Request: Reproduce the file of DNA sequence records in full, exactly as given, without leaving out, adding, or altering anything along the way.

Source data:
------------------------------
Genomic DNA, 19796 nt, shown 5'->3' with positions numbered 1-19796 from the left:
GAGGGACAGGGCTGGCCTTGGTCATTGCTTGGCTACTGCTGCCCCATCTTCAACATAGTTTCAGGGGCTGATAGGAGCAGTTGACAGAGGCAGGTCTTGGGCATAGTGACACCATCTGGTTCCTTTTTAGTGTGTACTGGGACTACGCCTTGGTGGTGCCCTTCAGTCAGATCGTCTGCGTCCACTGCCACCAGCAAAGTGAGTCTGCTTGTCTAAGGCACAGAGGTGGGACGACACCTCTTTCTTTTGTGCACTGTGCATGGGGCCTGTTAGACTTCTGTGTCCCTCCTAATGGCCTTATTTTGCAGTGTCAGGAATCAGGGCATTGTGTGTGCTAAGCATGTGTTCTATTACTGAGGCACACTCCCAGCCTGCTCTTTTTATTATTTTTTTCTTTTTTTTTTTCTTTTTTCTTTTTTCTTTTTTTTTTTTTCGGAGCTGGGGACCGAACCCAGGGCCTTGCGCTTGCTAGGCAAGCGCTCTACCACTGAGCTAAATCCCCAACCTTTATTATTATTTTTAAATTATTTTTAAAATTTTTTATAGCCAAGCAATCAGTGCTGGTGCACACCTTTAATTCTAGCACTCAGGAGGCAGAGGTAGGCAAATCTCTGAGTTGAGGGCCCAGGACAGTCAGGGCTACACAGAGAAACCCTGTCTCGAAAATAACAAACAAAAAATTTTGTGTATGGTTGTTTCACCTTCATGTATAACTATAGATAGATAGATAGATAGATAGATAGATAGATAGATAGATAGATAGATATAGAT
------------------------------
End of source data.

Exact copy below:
Genomic DNA, 19796 nt, shown 5'->3' with positions numbered 1-19796 from the left:
GAGGGACAGGGCTGGCCTTGGTCATTGCTTGGCTACTGCTGCCCCATCTTCAACATAGTTTCAGGGGCTGATAGGAGCAGTTGACAGAGGCAGGTCTTGGGCATAGTGACACCATCTGGTTCCTTTTTAGTGTGTACTGGGACTACGCCTTGGTGGTGCCCTTCAGTCAGATCGTCTGCGTCCACTGCCACCAGCAAAGTGAGTCTGCTTGTCTAAGGCACAGAGGTGGGACGACACCTCTTTCTTTTGTGCACTGTGCATGGGGCCTGTTAGACTTCTGTGTCCCTCCTAATGGCCTTATTTTGCAGTGTCAGGAATCAGGGCATTGTGTGTGCTAAGCATGTGTTCTATTACTGAGGCACACTCCCAGCCTGCTCTTTTTATTATTTTTTTCTTTTTTTTTTTCTTTTTTCTTTTTTCTTTTTTTTTTTTTCGGAGCTGGGGACCGAACCCAGGGCCTTGCGCTTGCTAGGCAAGCGCTCTACCACTGAGCTAAATCCCCAACCTTTATTATTATTTTTAAATTATTTTTAAAATTTTTTATAGCCAAGCAATCAGTGCTGGTGCACACCTTTAATTCTAGCACTCAGGAGGCAGAGGTAGGCAAATCTCTGAGTTGAGGGCCCAGGACAGTCAGGGCTACACAGAGAAACCCTGTCTCGAAAATAACAAACAAAAAATTTTGTGTATGGTTGTTTCACCTTCATGTATAACTATAGATAGATAGATAGATAGATAGATAGATAGATAGATAGATAGATAGATATAGAT